GameStop used to own me. Professionally speaking, anyway. As an employee of this computer and video gaming retailer, I was underpaid, uninsured, and unappreciated at the corporate level. I am not sorry to have since left my cash register-wielding and game-alphabetizing days behind, working at GameStop afforded me the opportunity to stay on top of the latest and greatest in the gaming industry.
When the Sony PlayStation 2 Slim console hit the market, I already owned an original version of the system. I definitely did not need a second, albeit updated, version of the same console, but that did not stop me from lusting after the Slim. Why? Because it was pretty.
I began to wonder what Sony's goal was in releasing the PlayStation 2 Slim. The PlayStation 3's release loomed closer and closer at the time of the Slim's debut. Why bother updating an non-next-gen console? It seemed to me that most people who already owned an original PlayStation 2 at the time would not exactly be flocking to stores to purchase a slimmed-down, oh-so-silver version of something they already had. Yet the Slims that we had stocked in my GameStop store never stuck around long and found homes with new and veteran gamers alike.
The PlayStation 2 Slim boasts some obvious upgrades. Plus the Slim comes in a sweet and sexy silver version. But do these improvements warrant shelling out another $99.95 for those who already own the original PlayStation 2?
Features Side-by-Side: Original vs. Slim
PlayStation 2 original
PlayStation 2 slim
3.1” x 11.9” x 7.2”
1.1” x 9.1” x 6”
Disc loading type
Via Sony's online adaptor
Via Ethernet port and modem jack
Hard drive bay
2 game controllers, 2 USB, 1 PS2 AV op, 1 SPDIF output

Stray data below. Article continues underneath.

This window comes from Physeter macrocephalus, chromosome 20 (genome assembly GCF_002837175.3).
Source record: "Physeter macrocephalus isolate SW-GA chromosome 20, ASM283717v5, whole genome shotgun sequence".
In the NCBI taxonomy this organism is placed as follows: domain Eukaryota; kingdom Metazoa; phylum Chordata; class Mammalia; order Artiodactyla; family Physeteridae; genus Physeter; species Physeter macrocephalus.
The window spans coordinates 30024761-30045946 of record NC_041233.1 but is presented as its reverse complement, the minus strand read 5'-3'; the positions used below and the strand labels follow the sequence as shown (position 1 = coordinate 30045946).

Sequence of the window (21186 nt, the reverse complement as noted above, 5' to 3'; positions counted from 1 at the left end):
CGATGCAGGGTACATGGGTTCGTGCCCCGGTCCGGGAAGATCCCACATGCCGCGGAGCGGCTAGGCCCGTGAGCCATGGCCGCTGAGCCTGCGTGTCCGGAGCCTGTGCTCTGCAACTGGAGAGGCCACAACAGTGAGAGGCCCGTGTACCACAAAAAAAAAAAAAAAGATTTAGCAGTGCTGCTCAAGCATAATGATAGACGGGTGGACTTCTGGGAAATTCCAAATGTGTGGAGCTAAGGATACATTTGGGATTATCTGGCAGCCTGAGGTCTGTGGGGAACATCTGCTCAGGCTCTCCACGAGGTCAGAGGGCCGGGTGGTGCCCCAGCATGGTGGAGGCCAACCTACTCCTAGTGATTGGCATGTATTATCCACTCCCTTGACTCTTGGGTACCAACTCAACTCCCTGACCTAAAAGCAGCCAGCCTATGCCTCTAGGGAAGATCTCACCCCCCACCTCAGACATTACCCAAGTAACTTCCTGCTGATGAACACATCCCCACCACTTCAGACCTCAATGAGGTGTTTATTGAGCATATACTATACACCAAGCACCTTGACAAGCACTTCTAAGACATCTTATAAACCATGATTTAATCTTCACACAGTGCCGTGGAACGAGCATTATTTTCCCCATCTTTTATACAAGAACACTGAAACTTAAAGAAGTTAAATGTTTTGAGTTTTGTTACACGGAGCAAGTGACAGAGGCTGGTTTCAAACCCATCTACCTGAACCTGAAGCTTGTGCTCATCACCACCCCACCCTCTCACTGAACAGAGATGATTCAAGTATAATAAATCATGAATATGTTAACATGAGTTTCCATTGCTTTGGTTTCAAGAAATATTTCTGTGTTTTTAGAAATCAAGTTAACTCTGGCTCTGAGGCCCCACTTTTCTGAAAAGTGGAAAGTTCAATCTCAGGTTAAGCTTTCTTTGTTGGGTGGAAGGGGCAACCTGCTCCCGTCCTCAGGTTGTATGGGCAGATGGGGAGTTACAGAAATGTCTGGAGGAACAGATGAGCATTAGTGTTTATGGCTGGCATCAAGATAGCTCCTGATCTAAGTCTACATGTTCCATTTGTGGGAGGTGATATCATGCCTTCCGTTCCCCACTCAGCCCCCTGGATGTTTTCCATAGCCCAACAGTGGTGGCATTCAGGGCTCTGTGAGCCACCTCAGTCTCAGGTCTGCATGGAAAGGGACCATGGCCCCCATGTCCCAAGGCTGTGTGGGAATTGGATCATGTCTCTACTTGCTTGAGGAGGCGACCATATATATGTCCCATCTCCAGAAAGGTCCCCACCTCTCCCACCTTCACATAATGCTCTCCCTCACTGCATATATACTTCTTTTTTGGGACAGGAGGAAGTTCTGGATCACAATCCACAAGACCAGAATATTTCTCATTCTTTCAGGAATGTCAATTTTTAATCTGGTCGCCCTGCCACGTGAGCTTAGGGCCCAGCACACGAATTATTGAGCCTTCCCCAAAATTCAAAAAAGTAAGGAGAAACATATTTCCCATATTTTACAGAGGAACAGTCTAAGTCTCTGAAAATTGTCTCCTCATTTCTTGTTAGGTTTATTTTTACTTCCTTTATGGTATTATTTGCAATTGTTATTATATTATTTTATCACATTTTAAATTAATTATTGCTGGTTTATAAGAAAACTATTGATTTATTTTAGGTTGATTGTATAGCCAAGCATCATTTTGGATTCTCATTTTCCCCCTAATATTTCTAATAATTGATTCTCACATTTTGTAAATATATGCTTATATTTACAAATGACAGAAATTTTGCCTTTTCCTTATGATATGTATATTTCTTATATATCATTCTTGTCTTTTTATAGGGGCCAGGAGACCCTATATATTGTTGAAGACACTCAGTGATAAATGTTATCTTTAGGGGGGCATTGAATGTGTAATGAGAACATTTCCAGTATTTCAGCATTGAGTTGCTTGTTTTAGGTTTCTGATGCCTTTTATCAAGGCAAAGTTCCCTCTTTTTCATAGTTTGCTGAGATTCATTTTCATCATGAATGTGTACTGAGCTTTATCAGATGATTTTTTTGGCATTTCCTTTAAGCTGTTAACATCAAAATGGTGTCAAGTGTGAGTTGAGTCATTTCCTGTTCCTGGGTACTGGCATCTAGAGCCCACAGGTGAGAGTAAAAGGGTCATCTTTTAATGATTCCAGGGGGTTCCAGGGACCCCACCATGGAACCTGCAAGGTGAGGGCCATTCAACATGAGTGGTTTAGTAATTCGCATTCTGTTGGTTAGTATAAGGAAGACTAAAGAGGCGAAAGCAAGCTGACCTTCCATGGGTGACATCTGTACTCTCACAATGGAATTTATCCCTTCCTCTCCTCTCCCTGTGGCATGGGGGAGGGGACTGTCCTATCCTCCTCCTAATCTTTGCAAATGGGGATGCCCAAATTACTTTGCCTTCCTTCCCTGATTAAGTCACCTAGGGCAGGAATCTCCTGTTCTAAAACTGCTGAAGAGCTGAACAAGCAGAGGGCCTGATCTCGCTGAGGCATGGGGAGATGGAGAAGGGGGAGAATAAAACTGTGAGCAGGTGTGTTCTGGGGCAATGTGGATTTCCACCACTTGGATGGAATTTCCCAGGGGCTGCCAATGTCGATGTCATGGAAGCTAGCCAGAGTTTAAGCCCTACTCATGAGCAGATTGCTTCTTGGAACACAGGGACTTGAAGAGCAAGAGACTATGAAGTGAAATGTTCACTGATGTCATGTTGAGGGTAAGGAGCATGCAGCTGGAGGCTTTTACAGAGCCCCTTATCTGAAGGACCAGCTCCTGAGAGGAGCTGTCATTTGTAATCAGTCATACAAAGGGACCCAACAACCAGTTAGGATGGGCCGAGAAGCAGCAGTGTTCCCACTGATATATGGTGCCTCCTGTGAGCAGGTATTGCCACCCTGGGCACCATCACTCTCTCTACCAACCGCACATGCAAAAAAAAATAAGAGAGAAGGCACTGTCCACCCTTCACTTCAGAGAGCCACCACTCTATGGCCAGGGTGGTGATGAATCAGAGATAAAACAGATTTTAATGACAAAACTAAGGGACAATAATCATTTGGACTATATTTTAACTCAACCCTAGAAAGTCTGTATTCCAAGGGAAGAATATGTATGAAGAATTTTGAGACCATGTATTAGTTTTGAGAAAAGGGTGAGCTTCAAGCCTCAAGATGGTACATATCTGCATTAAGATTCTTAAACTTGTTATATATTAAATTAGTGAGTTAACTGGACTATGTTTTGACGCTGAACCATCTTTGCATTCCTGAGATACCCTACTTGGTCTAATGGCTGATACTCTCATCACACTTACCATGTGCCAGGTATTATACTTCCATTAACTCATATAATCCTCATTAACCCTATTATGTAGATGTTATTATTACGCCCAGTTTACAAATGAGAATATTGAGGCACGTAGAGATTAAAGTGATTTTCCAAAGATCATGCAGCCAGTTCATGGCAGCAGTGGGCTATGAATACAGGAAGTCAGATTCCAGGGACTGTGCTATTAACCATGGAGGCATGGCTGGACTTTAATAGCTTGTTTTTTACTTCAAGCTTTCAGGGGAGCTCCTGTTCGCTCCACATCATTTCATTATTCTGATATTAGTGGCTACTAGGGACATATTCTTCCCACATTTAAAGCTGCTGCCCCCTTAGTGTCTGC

2 game controllers, 2 USB, 1 network, 1 phone line, 1 PS2 AV op, 1 SPDIF output, 1 DC power input
Is the Slim worth it?
The PlayStation 2 Slim boasts some obvious improvements on its ancestor. The Slim is much smaller and lighter -- one-quarter of the size of its predecessor, in fact. It also has greatly enhanced online gaming capabilities due to the presence of a new Ethernet port, network connection, and phone line. The original PlayStation 2 relied on a clunky online adapter add-on that was available for separate purchase. Plus -- silver.
However, the Slim's upgrades came bundled with a few less desirable changes. The multi-tap add-on item that expanded the original console's controller to support 4 players does not fit the Slim. Sony eventually released an updated model of the multi-tap, but not before fans got a bit testy about it. The choice to make the Slim's discs load through a pop-up try at the top of the machine is questionable, as is the removal of the original console's internal hard-drive, which completely changed how data storage and game saves work in the Slim.
Overall, however, the changes between the original PlayStation 2 and the svelte Slim do seem to be actual improvements. But is the Slim worth the money for those who already own a PlayStation 2? That's a question I cannot answer. I will admit, though, that I never upgraded to a Slim and eventually hopped on the PlayStation 3 train without feeling that I had missed out on a thing.
What Do You Think?
Gamer Girl on December 31, 2010:
Awful article--copy/paste and vapid commentary. Stop riding on your gender.
Dobson from Virginia on June 11, 2010:
My son got a refurbed PS2 original version for his birthday three years ago and there is no problem to it to this day. I think the game manufacturers constantly look for ways to pry more money from our wallets. There is some portion of the buying public that will do that, but I am happy to report I am not in the number!
Thanks for covering this!
erick on May 29, 2010: